I've got a large amount of money (for me) in a US large cap index fund, with a 0.25% expense ratio. I've recently gotten back into investing after a long hiatus, and am now putting most of my money into VOO for its ridiculously low expense ratio. But my question is - what should I do with the money currently in the older index fund?

I don't think it's in a bad spot, and the fees are super low, relatively speaking, so by my estimates I'm not really saving that much by moving that money into VOO, and indeed I'll pay capital gains on it. But at 40 years old, I have another 20+ years of compounding to go before I'll start withdrawing from my investments.

I feel like in this situation, I feel like the right idea is to just keep old money where it is since the expense ratio is reasonably low and invest new money into something cheaper, e.g. VOO. But are there any other considerations I should think about here, considering my age, time horizon, etc.?

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    I don't think that it makes sense to take a large capital gains hit in order to lower the expense ratio "X" basis points. – Bob Baerker Feb 5 at 20:26

You're right that the main effect here is tax - there's not a huge benefit if you're just saving a small percentage in fees.

It might make sense if you have some other capital losses to offset, or are in an unusually low tax bracket for some reason. By paying the tax now you raise the cost basis in the new investment, reducing your tax burden later.

It might also be beneficial to sell this now and move as much as you can to a retirement account, which keeps the tax deferral but also gets the lower expense ratio.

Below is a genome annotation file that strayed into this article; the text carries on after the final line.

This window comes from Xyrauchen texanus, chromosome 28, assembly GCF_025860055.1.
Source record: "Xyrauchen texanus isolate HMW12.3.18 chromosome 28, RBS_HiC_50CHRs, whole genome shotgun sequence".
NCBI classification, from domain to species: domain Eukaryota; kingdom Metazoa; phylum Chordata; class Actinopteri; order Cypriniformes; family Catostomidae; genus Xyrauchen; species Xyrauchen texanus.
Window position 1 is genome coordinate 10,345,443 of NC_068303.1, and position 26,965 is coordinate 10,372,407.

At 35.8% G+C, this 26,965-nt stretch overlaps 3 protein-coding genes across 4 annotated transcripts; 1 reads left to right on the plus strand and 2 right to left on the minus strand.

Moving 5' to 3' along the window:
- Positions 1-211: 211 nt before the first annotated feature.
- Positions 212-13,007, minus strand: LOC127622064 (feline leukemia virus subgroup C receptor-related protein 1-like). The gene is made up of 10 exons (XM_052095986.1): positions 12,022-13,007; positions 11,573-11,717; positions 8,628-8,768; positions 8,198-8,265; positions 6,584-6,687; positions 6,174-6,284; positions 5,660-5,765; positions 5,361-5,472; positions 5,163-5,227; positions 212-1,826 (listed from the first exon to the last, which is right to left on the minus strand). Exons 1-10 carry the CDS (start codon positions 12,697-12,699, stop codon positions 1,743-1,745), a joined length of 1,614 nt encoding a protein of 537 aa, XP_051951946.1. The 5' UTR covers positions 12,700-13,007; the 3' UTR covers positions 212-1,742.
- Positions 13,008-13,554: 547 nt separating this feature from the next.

If 2021 will be a "typical" year for you then it's purely a choice of paying tax now versus later.

Also note that the lowest expense ratio isn't always the best. Look at the historical performance of the two funds and see if the higher expense has resulted in higher returns in the past.


Rather than look at the expense ratio, I'd look at net returns. If fund A charges .25% and after taking that out gives an average 5% return, and fund B charges 10% but after taking that out gives a 6% return, fund B is the better investment despite the outrageous fee. A fund that charges less in fees will, all else being equal, give a greater return. But the big qualifier there is "all else being equal". It probably won't be.

(And yes, investment companies always say "past performance is no guarantee of future results". I presume there's some law that requires them to say that. Well of course past performance is not a GUARANTEE, but if for the last 20 years fund A has performed better than fund B, the safe bet is that it will continue to do so, in the absence of any information to the contrary.)

  • investment companies always say "past performance is no guarantee of future results". There is, because brokers -- being salesmen -- would say just about anything to close the deal, and so would promise just about anything. – RonJohn Feb 5 at 23:36
  • On a bad year, e.g. one that's 5x lower growth, the fund that charges .25% will still net you +.75%. The fund that charges 10% will net you -7%. Long-term, you'd be gambling that the 10%-fee fund is so good at picking stocks that they will consistently outperform the S&P500 by more than 10%. Realistically, to do so, they'd have to play junk securities, so on a bad year, you'll be looking at a neat -100%. There's no such thing as a free lunch. High returns come from high risk investments. – ZOMVID-20 Feb 6 at 11:47
  • @ZOMVID-20 Of course my 10% fee example was deliberately extreme. My intent was, not that someone charges 10% and then in one really good year gives good performance, but that they do this year after year, in good times and bad. How would that be possible? I have no idea. It was intended to be a ridiculous extreme hypothetical. If I knew a way to get 15% or 20% returns on the stock market year after year through good times and bad, I'd be typing this while flying my helicopter to my yacht to meet up with my crew of 10 beautiful girls in bikinis. – Jay Feb 6 at 16:09

If the ETF is at the same company, then maybe you convert the MF into it's "twin" ETF. Vanguard, I know, allows you to directly convert VFINX into VOO.

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